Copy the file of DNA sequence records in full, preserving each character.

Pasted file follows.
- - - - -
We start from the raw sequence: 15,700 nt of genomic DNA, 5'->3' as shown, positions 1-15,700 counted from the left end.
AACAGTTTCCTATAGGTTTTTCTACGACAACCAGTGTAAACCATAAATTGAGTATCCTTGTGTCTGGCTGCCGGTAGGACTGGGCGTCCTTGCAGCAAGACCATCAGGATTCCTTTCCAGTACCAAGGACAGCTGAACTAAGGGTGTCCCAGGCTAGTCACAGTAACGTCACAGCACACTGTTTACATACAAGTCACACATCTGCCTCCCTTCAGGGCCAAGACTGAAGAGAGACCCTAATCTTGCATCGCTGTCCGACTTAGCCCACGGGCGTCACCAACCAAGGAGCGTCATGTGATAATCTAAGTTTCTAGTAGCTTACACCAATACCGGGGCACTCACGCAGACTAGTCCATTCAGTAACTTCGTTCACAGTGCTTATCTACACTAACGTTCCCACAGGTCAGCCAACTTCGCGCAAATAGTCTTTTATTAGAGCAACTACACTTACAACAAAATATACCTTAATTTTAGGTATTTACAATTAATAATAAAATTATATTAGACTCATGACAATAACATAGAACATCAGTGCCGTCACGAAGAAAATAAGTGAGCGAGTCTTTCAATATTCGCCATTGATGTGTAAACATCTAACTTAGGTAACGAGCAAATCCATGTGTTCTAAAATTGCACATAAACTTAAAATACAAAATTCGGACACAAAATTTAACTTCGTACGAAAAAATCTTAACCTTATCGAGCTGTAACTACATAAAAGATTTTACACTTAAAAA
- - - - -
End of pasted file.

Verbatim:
We start from the raw sequence: 15,700 nt of genomic DNA, 5'->3' as shown, positions 1-15,700 counted from the left end.
AACAGTTTCCTATAGGTTTTTCTACGACAACCAGTGTAAACCATAAATTGAGTATCCTTGTGTCTGGCTGCCGGTAGGACTGGGCGTCCTTGCAGCAAGACCATCAGGATTCCTTTCCAGTACCAAGGACAGCTGAACTAAGGGTGTCCCAGGCTAGTCACAGTAACGTCACAGCACACTGTTTACATACAAGTCACACATCTGCCTCCCTTCAGGGCCAAGACTGAAGAGAGACCCTAATCTTGCATCGCTGTCCGACTTAGCCCACGGGCGTCACCAACCAAGGAGCGTCATGTGATAATCTAAGTTTCTAGTAGCTTACACCAATACCGGGGCACTCACGCAGACTAGTCCATTCAGTAACTTCGTTCACAGTGCTTATCTACACTAACGTTCCCACAGGTCAGCCAACTTCGCGCAAATAGTCTTTTATTAGAGCAACTACACTTACAACAAAATATACCTTAATTTTAGGTATTTACAATTAATAATAAAATTATATTAGACTCATGACAATAACATAGAACATCAGTGCCGTCACGAAGAAAATAAGTGAGCGAGTCTTTCAATATTCGCCATTGATGTGTAAACATCTAACTTAGGTAACGAGCAAATCCATGTGTTCTAAAATTGCACATAAACTTAAAATACAAAATTCGGACACAAAATTTAACTTCGTACGAAAAAATCTTAACCTTATCGAGCTGTAACTACATAAAAGATTTTACACTTAAAAA